Google’s maps are multilingual. Instead of switching to Spain when looking at it from a North American IP address, it’s name remains in Spanish, España.

The idea of a different word for a foreign place — Spain for España, Germany for Deutschland — is the result of the extent of communications technologies at the time the English were getting to know the people of other cultures. Since lines of communication were minimal, the English referred to the “others” in their own terms, and these names were formalized in map making and when the drawing of borders established modern European nation-states.

But now with a wide reaching and influential global culture, and most explicitly the existence of a multi-lingual global map, I predict that in the future, English speakers will refer to other places by their native names — especially in languages that have latin characters. Check out the google map below: Italy is Italia, the Czech Republic is Ceska Rublika, Poland is Polska. These are easy words to pronounce in English and I wouldn’t be surprised if their use became more common.

This is not a new trend. Beijing in no longer referred to as Peking as it once was by English speakers. Beijing is a transliteration of Chinese, which is ultimately more respectful of their culture. The availability of world-wide geographic data in one place may facilitate a continued transformation of the names of places in the future.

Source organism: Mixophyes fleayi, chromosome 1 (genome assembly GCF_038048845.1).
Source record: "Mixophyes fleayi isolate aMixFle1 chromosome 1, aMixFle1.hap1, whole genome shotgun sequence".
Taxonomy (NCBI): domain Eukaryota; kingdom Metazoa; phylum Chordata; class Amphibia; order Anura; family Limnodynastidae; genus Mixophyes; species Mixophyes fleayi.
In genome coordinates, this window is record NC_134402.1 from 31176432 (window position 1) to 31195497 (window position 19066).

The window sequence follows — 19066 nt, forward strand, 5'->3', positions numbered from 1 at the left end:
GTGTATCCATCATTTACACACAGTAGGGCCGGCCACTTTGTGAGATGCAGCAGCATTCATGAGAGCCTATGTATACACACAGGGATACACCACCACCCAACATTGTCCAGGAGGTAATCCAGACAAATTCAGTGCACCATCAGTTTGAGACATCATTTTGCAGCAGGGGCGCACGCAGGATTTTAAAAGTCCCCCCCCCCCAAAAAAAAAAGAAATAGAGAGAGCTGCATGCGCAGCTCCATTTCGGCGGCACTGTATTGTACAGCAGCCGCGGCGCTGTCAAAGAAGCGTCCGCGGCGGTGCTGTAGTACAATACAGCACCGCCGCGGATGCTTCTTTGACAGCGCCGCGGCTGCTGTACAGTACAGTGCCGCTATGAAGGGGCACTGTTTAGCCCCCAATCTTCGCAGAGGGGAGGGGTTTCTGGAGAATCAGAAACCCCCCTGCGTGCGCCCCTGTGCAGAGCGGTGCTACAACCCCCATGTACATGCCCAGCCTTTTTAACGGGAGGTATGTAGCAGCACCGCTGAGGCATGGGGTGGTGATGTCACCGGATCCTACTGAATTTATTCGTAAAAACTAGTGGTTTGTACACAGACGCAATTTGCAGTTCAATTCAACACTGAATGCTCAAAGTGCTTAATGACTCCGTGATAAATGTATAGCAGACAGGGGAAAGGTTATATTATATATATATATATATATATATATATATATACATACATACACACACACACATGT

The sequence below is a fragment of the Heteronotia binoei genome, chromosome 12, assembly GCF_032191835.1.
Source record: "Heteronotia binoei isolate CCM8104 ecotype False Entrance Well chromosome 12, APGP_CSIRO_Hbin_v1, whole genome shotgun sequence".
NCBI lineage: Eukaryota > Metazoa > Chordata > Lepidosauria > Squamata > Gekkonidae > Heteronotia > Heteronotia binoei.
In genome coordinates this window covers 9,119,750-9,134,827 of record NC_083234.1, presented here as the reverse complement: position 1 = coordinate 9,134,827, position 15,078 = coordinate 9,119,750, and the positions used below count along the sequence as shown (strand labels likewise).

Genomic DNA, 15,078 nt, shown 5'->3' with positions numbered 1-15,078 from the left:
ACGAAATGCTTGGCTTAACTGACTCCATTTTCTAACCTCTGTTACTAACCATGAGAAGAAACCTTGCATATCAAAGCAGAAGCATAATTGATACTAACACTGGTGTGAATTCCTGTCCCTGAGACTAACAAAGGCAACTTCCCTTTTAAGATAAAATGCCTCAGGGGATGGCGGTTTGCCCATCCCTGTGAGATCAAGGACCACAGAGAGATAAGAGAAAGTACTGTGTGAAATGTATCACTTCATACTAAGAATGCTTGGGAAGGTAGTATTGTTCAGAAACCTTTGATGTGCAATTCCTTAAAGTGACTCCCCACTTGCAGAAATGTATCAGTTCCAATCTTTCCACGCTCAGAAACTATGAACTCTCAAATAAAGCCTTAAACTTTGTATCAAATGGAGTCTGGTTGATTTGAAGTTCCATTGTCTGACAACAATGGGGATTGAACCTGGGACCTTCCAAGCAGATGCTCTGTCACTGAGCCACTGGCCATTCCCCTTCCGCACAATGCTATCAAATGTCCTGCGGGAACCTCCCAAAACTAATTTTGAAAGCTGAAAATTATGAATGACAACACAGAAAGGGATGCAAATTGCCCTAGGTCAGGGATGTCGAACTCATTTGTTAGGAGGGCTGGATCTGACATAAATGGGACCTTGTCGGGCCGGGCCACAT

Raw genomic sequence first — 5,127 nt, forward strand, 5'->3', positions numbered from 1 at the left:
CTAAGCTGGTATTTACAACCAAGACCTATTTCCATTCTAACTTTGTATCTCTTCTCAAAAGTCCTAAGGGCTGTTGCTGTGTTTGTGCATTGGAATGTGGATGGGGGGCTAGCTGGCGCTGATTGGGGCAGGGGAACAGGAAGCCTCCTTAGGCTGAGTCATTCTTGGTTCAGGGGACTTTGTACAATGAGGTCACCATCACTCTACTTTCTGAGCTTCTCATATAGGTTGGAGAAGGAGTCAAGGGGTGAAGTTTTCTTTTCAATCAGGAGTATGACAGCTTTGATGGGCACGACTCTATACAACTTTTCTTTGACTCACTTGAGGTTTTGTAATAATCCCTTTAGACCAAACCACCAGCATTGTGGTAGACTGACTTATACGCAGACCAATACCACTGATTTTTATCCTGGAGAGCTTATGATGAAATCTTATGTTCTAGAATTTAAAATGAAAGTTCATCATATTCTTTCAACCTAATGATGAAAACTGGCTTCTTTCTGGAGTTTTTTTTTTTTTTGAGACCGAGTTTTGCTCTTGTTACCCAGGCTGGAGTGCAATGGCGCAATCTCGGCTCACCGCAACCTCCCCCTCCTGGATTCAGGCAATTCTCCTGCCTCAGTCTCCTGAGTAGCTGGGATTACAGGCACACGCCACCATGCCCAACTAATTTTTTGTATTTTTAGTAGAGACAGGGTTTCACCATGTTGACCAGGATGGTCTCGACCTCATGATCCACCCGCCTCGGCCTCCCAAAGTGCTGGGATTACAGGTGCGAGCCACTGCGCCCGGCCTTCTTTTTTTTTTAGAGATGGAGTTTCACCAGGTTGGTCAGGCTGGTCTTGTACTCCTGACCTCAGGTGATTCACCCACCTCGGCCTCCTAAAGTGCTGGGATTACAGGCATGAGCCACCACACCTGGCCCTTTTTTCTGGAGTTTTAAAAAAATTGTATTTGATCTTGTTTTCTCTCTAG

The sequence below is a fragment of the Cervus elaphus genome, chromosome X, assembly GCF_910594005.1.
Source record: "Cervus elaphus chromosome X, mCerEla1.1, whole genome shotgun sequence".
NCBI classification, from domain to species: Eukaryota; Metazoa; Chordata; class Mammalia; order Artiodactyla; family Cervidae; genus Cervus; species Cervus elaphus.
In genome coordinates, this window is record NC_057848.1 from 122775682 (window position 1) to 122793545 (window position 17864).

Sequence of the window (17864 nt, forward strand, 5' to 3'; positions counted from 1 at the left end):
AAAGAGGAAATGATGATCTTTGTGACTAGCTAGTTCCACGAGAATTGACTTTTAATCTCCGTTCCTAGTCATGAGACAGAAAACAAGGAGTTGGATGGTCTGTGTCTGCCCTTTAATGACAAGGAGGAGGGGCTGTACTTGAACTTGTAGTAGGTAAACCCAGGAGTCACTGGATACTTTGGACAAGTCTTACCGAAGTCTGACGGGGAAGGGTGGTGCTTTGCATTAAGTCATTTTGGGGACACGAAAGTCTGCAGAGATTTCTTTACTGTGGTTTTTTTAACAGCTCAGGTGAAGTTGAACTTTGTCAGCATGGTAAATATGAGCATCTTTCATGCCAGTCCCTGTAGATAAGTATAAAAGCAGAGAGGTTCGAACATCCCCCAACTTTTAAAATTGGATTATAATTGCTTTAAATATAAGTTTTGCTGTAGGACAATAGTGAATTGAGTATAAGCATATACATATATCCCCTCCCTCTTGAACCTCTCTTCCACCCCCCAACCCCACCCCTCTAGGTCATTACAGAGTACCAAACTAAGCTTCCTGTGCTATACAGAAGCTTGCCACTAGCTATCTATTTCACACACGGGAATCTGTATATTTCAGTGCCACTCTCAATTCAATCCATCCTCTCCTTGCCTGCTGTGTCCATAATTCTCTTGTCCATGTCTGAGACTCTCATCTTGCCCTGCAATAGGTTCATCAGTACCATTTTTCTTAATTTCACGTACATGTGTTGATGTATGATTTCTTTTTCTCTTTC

Many branches of contemporary human geography seem to be in a conundrum. Maps and models of reality continue to be produced in immense quantities, conclusions are made that the maps and models are ineffective since they fail to capture certain non-quantifiable elements of reality, yet these maps and models continue to be made. In response to the relatively-made-up quality I have noticed in efforts to quantify geographic phenomena, for my GIS (Geographic Information Systems, essentially computerized maps), final project I decided to instead explore cognitive geography – something that could never be rendered accurately on a computer – with the intention of creating beautiful maps that evoked questions and stimulated reflection, rather than tricking myself into thinking that the maps I made were accurate or representative of reality.

Here are some of my final maps. They don’t really mean anything…but the idea that we all have a different city in our heads, yet can function perfectly well with each other is a lovely thought.